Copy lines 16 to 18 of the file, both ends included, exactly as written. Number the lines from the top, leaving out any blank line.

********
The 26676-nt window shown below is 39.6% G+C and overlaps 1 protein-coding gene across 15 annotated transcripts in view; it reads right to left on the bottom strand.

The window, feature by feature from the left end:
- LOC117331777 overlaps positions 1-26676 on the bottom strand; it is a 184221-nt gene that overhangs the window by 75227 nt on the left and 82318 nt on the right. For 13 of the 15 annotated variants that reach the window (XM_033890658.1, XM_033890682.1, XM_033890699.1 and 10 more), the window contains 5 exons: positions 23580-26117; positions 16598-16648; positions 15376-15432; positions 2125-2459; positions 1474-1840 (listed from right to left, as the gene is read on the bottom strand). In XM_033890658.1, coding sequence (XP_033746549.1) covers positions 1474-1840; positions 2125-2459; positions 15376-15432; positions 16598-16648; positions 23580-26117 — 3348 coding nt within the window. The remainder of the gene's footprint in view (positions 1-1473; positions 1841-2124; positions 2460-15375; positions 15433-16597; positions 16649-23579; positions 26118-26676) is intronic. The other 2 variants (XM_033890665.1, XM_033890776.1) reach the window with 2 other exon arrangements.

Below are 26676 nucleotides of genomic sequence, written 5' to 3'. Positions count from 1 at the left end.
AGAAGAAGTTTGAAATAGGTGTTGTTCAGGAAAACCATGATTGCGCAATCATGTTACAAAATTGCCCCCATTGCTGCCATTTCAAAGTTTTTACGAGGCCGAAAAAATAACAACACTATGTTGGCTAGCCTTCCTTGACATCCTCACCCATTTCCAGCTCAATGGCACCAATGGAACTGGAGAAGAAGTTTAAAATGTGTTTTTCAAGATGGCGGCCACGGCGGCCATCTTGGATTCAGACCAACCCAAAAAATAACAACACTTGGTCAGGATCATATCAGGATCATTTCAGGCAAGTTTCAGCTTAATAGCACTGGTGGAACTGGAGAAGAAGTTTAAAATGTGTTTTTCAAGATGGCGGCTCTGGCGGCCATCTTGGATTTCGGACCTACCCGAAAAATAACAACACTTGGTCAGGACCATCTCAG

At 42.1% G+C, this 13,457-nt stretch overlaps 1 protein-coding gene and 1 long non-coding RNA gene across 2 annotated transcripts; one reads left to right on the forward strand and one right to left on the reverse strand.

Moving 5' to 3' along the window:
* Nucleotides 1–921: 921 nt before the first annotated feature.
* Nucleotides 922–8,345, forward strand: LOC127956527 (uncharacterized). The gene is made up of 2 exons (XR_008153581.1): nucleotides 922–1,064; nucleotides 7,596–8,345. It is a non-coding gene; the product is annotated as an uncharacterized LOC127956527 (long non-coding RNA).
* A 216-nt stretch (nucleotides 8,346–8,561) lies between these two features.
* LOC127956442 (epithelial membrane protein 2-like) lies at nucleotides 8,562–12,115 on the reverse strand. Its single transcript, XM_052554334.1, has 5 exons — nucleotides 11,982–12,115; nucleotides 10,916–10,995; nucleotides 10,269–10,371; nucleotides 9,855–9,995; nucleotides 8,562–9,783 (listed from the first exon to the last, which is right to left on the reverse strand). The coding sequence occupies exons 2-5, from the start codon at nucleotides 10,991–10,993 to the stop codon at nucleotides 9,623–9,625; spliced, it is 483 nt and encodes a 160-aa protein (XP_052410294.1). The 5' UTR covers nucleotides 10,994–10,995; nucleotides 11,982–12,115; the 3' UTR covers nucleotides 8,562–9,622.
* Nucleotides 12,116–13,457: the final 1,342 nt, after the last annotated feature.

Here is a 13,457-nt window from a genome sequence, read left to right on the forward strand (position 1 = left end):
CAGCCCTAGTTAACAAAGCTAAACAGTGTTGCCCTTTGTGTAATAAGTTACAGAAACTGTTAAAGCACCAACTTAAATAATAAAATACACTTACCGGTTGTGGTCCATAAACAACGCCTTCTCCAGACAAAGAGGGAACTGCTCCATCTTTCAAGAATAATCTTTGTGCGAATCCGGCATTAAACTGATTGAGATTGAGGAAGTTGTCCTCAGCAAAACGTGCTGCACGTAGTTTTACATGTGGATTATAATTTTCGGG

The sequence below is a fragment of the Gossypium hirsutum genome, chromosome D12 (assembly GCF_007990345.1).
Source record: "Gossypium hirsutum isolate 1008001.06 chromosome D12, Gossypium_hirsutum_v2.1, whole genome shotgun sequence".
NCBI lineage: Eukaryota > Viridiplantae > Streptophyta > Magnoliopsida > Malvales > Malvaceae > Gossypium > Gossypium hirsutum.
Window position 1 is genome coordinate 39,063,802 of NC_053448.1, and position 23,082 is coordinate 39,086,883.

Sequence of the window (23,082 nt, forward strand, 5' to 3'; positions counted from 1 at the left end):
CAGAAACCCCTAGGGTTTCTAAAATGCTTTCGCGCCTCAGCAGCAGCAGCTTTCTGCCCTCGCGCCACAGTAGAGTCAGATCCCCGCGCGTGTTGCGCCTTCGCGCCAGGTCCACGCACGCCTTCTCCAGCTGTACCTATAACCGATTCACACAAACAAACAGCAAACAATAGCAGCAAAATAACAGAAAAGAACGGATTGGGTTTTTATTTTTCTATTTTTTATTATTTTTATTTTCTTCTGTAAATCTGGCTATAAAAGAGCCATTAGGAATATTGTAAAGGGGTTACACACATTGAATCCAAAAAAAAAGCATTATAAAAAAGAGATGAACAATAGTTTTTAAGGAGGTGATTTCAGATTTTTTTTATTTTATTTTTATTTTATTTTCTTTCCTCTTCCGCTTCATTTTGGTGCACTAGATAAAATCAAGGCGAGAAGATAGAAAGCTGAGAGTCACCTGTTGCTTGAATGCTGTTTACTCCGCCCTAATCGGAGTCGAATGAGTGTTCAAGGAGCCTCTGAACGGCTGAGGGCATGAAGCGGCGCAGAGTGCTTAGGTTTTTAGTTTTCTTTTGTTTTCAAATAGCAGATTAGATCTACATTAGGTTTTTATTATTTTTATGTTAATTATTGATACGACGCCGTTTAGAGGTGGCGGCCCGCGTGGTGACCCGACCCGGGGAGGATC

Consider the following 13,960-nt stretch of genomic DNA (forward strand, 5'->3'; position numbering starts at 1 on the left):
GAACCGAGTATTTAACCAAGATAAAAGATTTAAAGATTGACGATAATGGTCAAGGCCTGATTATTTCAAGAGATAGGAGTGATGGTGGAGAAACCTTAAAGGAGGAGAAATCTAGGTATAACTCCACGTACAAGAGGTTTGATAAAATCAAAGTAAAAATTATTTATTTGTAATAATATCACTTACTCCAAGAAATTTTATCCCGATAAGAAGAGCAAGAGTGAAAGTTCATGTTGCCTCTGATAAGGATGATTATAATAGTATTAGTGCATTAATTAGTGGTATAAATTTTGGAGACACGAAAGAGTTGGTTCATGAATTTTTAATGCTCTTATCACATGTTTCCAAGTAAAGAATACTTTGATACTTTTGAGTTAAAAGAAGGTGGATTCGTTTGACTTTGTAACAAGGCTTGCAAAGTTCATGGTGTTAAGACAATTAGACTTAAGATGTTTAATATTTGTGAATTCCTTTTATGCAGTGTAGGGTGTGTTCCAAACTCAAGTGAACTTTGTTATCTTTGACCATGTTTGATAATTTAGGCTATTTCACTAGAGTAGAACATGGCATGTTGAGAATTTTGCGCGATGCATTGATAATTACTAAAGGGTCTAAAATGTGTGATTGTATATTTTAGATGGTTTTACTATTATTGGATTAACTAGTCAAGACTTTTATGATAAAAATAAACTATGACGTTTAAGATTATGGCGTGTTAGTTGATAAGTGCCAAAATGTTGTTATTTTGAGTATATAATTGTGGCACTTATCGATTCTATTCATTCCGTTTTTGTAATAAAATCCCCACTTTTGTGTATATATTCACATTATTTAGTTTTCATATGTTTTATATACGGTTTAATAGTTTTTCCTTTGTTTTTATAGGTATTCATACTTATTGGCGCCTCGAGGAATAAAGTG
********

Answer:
Source record: "Gossypium hirsutum isolate 1008001.06 chromosome D12, Gossypium_hirsutum_v2.1, whole genome shotgun sequence".
NCBI lineage: Eukaryota > Viridiplantae > Streptophyta > Magnoliopsida > Malvales > Malvaceae > Gossypium > Gossypium hirsutum.
Window position 1 is genome coordinate 39,063,802 of NC_053448.1, and position 23,082 is coordinate 39,086,883.